https://defense-update.com/20190916_project_riot.html
 
Ozair
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Re: F-35 news thread

Tue Sep 17, 2019 3:54 am

An appealing system for those planning to operate the F-35 from austere locations. Being able to be very precise on landing, as well as use the automated landing features that JPALS brings, should reduce risk and accidents in these locations.

In Less Than 90 Minutes Raytheon’s F-35 Precision GPS Landing System Can Be Set Up Anywhere

A Raytheon Company team recently conducted a rapid set up demonstration of a land-based expeditionary version of its Joint Precision Approach and Landing System to a group of global military officials at Naval Air Station Patuxent River, MD. JPALS is a GPS-based precision landing system that guides aircraft to precision landings in all weather and surfaces conditions.

“The entire system was fully operational in 70 minutes on Day One and 50 minutes on Day Two,” said Matt Gilligan, vice president at Raytheon’s Intelligence, Information and Services business. “Raytheon is offering the U.S. and its allies fast and accurate precision landing systems that support operations from bare-base locations.”

During the demonstration, military officials from all four services, as well as representatives from Japan, United Kingdom, The Netherlands, and Italy, watched multiple F-35Cs land on the same designated runway landing point every time over the course of six different approaches.

This was the second proof-of-concept event in 2019 showing how F-35s can use a reconfigured mobile version of JPALS to support landings in austere environments.

https://scitechdaily.com/in-less-than-9 ... -anywhere/
 
Ozair
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Re: F-35 news thread

Tue Sep 17, 2019 4:37 am

Good to see tech upgrades coming to the NVG systems on the helmet and aircraft.

Elbit Systems Says It Will Use Harris Night Vision Technology to Enhance F-35 HMDS

Elbit Systems of America will use cutting-edge image amplification technology, acquired through its purchase of Roanoke,Va.-based Harris Night Vision, to develop new capabilities for the F-35 Helmet Mounted Display System, the company said Sept. 16.

“We are working with our partners, Rockwell Collins, to enhance the capabilities of the HMDS,” said Ranaan Horowitz, president and CEO of Elbit Systems of America, on a press call announcing the Harris Night Vision acquisition. Elbit was testing several technologies for improved night vision for the high-tech helmet, he added, including the image amplification tubes made at the Harris production facility in Roanoke. “We are open to other technologies. We will choose the one that offers the best capabilities for the warfighter,” Horowitz added, “But we have great hopes” for the Harris technology.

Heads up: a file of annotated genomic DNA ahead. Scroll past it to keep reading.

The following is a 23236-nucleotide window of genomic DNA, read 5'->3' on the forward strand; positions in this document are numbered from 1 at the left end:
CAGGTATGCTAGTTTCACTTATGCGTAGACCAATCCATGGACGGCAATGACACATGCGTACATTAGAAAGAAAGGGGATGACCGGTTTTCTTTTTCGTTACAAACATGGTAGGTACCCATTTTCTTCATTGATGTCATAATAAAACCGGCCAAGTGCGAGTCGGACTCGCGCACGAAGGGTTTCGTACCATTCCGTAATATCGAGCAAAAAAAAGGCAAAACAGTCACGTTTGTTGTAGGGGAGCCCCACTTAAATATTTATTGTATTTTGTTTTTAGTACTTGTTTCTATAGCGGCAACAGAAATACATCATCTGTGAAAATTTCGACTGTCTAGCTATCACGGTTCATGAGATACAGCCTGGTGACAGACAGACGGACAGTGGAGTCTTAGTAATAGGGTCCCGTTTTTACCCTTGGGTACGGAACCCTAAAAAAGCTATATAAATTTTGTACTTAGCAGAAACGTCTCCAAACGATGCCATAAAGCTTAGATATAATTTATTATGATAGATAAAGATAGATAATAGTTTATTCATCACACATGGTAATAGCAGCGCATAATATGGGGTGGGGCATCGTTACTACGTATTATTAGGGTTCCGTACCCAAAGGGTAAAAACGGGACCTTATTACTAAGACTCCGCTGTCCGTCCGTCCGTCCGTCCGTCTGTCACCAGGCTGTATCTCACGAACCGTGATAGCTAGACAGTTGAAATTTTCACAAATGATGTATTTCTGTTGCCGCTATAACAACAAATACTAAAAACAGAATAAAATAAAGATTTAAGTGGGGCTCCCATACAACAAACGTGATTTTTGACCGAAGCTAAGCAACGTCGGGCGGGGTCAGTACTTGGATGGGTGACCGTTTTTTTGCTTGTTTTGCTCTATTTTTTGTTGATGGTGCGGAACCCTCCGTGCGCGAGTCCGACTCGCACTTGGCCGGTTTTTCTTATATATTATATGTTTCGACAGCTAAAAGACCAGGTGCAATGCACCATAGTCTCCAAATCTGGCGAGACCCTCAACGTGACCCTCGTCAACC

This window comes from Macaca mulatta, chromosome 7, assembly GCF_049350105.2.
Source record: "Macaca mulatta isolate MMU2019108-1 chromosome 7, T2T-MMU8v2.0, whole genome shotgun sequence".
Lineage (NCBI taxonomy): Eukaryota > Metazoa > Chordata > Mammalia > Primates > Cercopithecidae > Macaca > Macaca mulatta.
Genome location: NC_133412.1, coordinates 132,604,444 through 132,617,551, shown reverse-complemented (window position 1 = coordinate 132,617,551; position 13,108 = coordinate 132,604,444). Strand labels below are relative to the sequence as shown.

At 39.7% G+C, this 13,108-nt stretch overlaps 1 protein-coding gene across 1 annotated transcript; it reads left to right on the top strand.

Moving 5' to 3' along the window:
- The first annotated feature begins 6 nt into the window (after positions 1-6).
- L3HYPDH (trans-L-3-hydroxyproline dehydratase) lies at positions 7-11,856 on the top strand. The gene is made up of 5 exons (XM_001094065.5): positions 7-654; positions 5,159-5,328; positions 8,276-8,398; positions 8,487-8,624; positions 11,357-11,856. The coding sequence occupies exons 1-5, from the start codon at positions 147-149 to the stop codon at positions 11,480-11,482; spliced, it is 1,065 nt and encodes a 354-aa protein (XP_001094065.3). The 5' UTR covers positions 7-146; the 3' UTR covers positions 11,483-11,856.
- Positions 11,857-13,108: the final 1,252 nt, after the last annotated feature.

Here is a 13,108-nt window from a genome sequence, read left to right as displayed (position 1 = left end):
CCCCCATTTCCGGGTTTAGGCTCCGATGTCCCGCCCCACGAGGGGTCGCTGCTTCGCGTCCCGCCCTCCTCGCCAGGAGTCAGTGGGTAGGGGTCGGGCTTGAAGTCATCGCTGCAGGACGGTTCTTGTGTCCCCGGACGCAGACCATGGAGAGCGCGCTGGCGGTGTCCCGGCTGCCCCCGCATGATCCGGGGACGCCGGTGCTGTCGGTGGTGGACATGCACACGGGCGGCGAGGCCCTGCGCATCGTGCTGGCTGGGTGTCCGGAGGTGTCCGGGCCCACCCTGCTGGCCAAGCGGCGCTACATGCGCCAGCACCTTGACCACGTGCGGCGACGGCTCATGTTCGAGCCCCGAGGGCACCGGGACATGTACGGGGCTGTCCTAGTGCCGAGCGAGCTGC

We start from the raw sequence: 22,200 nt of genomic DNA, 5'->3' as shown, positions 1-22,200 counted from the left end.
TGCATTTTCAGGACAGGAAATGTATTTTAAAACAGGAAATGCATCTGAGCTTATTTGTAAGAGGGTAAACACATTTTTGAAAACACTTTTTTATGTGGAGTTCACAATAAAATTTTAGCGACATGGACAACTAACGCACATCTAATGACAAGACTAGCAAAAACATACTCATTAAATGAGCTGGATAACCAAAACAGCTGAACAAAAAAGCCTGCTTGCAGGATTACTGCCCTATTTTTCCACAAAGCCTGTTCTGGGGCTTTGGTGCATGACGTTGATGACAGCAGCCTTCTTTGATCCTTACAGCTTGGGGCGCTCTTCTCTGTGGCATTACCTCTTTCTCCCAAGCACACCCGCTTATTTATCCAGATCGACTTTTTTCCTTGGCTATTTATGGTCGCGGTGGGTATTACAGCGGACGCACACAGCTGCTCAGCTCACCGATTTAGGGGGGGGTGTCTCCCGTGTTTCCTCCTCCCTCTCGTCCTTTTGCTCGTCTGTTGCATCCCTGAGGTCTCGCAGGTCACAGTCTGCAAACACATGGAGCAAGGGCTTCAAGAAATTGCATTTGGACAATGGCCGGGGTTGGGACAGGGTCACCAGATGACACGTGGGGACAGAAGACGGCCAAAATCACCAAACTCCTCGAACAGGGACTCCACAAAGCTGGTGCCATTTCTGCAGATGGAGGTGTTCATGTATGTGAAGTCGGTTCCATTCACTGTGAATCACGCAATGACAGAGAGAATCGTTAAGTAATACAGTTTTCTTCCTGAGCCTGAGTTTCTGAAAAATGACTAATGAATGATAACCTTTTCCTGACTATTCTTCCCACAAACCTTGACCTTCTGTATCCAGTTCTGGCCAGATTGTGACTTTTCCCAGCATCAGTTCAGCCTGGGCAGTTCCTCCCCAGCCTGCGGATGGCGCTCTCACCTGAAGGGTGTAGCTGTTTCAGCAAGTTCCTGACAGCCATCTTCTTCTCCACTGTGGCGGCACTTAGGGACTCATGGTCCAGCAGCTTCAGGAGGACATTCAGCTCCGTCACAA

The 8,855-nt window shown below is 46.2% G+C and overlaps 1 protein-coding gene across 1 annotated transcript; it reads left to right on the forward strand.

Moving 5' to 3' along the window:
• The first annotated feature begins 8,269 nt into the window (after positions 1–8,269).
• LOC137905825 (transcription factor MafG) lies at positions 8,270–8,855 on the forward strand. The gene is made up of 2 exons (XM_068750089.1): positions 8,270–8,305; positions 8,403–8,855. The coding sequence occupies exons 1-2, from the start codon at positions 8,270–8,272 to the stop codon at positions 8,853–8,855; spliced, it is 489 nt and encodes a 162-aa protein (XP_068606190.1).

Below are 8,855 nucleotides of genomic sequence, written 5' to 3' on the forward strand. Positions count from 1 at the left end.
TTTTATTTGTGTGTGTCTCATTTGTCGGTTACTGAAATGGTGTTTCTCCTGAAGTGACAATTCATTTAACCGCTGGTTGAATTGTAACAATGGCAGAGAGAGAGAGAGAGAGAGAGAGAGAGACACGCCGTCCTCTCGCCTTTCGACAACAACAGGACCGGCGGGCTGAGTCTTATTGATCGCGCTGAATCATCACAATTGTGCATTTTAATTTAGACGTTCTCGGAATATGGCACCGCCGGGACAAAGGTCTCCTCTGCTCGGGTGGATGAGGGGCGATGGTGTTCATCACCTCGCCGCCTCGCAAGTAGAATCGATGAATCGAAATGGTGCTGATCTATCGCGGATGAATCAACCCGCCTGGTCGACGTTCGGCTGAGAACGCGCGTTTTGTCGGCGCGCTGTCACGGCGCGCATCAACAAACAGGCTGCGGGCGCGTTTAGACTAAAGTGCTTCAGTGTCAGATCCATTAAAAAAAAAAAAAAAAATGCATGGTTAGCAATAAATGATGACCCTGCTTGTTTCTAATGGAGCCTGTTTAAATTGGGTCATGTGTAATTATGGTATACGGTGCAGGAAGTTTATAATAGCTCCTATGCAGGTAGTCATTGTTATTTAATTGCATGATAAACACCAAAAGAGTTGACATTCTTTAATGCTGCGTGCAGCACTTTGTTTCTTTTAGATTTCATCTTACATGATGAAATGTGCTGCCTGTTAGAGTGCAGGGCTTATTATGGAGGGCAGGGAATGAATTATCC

The HMDS currently has two night vision cameras: one mounted on the helmet and the other on the aircraft itself. “We want to bring that night vision capability to the most advanced level possible” with newly emerging technologies like those developed by Harris, Horowitz said. He added the company hopes to offer the new capabilities to F-35 customers in “a couple, three years,” following extensive testing, including in-flight trials.

...

http://www.airforcemag.com/Features/Pag ... -HMDS.aspx
 
Ozair
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Re: F-35 news thread

Wed Sep 18, 2019 5:36 am

An impressive change to EOTS if it goes ahead. Potentially while reducing operating cost I expect it comes with a higher acquisition cost and may therefore be why it hasn’t been adopted formally yet.

Lockheed Martin Prepared to Enhance F-35 Targeting Capability

Lockheed Martin said today it has developed an advanced version of the Electro-Optical Targeting System (EOTS) used in the F-35 Lightning II. The Advanced EOTS offers higher resolution and improved multi-spectral sensing. The development was funded through internal investment and was vetted through Operational Analysis against the most demanding F-35 missions. The Advanced EOTS includes a larger aperture and provides pilots with multi-spectral sensing options such as high-resolution Mid-Wave IR, Short-Wave IR and Near IR. Utilizing the same volume and weight, Advanced EOTS is effortless to integrate into the F-35 Lightning II with the “plug and play” feature.

...

According to the company, the new system provides higher performance at lower operating cost, compared to the EOTS currently used with the F-35. With increased reliability and reduced costs per operating hour, Advanced EOTS is expected to save more than a billion US$ for users over the system’s life span.

...

https://defense-update.com/20190917_aeots.html

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Ozair
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Re: F-35 news thread

Wed Sep 18, 2019 5:58 am

No threat to F-35A procurement as the USAF moves forwards with its DCS plan. Given the number of legacy platforms still present and the unknown cost associated with the DCS plan I can see why the F-35 is safe for at least the next 10 years. Hopefully we see an increased production rate from 2023 that allows the USAF to modernise quicker.